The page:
by Sandra Parshall
a 2011 Poisoned Pen release,
The story is already in full-bore action when you open the book. “In the silver moonlight, the dogs appear as a dark mass moving down the hill and across the pasture.” Contrast of light and dark. Questions immediately arise. Are these dangerous dogs? Feral dogs? Where are we and who is observing this? Why should we care?
In the hands of this careful, experienced writer, you know you are in for a wild ride. Veterinarian Rachel Goddard runs an animal clinic in the mountains of Virginia, a place where people are used to taking care of their problems in direct fashion. Wild dogs threatening livestock? Never mind they are or were somebody’s pet, shoot ‘em. This is anathema to Rachel and she mounts a county-wide attempt to trap and rescue the dogs before they are shot. The county is thrown into an uproar and her competence is questioned when a prominent physician is discovered with his throat torn out and plenty of evidence that a dog was the culprit.
Rachel’s lover Tom Bridger, a deputy sheriff in the county, is worried about Rachel’s safety as he struggles to understand the crime. Both Rachel and Bridger come up against one of the most dysfunctional families I have ever read about. There are other complications and false trails that have to be dealt with. The author handles dog fighting and other crimes in a forthright yet sympathetic manner. Readers will get the vivid pictures the author draws, but won’t have to wallow in the degradation. Parshall makes her points cleanly and evocatively, just as she illuminates the settings both by contrast and depiction.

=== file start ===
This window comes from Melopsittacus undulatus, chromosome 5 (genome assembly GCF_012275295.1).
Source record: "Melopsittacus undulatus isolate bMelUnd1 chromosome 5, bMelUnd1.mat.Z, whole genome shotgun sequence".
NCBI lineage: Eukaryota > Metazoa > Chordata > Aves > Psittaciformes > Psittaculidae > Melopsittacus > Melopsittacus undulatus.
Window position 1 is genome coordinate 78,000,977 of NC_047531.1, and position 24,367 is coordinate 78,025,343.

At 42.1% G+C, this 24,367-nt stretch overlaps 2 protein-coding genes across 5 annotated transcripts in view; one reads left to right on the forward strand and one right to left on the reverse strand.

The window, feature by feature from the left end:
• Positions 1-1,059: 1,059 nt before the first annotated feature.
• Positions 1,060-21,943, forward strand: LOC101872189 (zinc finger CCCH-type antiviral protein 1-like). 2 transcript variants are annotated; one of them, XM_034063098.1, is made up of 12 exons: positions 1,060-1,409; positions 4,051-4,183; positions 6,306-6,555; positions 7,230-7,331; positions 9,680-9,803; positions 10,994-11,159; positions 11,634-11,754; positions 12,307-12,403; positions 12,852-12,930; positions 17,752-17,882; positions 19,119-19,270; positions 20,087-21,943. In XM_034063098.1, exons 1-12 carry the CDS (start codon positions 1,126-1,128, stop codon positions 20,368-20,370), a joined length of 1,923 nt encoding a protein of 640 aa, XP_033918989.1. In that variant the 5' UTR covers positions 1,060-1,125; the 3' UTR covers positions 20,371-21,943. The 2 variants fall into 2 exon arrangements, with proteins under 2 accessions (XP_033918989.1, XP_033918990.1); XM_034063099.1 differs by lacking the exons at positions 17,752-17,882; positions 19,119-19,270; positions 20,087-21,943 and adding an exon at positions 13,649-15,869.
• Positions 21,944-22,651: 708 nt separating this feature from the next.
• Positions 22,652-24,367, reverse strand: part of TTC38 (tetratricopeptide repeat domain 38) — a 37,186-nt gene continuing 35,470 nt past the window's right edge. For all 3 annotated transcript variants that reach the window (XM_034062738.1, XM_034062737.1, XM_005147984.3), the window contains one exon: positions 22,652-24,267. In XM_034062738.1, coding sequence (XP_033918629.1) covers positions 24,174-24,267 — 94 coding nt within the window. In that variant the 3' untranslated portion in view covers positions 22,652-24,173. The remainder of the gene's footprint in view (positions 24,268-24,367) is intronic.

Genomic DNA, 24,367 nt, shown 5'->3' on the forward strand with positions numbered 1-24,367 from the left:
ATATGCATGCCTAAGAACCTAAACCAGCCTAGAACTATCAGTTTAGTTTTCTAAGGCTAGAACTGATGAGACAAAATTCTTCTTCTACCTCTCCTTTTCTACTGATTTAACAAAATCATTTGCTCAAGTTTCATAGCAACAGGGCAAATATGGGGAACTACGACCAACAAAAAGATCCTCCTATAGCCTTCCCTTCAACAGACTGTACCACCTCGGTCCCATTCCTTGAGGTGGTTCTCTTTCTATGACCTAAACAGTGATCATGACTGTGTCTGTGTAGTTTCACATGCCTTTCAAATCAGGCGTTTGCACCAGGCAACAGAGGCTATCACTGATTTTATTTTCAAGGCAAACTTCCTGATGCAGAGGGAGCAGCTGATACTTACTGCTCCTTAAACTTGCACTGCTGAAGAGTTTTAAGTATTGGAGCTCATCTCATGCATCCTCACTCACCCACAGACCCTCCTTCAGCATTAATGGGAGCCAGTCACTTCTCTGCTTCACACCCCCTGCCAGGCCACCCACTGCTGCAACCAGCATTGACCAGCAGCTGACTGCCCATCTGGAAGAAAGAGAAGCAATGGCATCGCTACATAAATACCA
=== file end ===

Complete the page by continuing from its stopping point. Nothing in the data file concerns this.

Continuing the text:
There were times when I wanted to grab Rachel and inject a little backbone into her, and Bridger is sometimes entirely too controlling. Nevertheless, this is a strong, well-written chiller with crackling dialogue, great characters and a powerful resolution.
How to Survive A Killer Séance
By Penny Warner
Mass Market release in 2011
by Obsidian, 290 pages.
Party planner Presley Parker is back. In another delightfully cozy murder mystery, she’s got herself enmeshed with some high-roller, high energy, digital silicon-valley types who are nothing if not focused. The problem is they seem to have left everything resembling human values back at the starting gate. Compassion? Nowhere to be found. Fidelity? It is to laugh at.
The women are sexy and high energy, the guys are bright and energetic, if often ill-tempered, and poor Presley is caught between some over-stressed corporate types, her own urges and career needs, and her flakey mother. It’s easy to see where Penny gets some of her idiosyncrasies.
A wide range of characters? You bet. Unusual ideas and offbeat characters? Absolutely. This author fully understands what her readers are looking for, and in spite of having already produced a huge number of enjoyable books, she continues to plumb her creative muse to write stories that satisfy a certain risibility and belief in the quirkiness of human nature.
A fast read, well-plotted, with a setting to die for, and characters that are distinct. This is yet another of Penny Warner’s diverting, novels. Here there is no gloom or doom, just a murder or two in dark rooms, secret passageways, unreal emanations and a fast romp to a perfectly designed conclusion.
Case of the Great Train Robbery, Devils Island, Bloody Halls, Reunion, Red Sky
more at Kindle, Smashwords & OmniLit!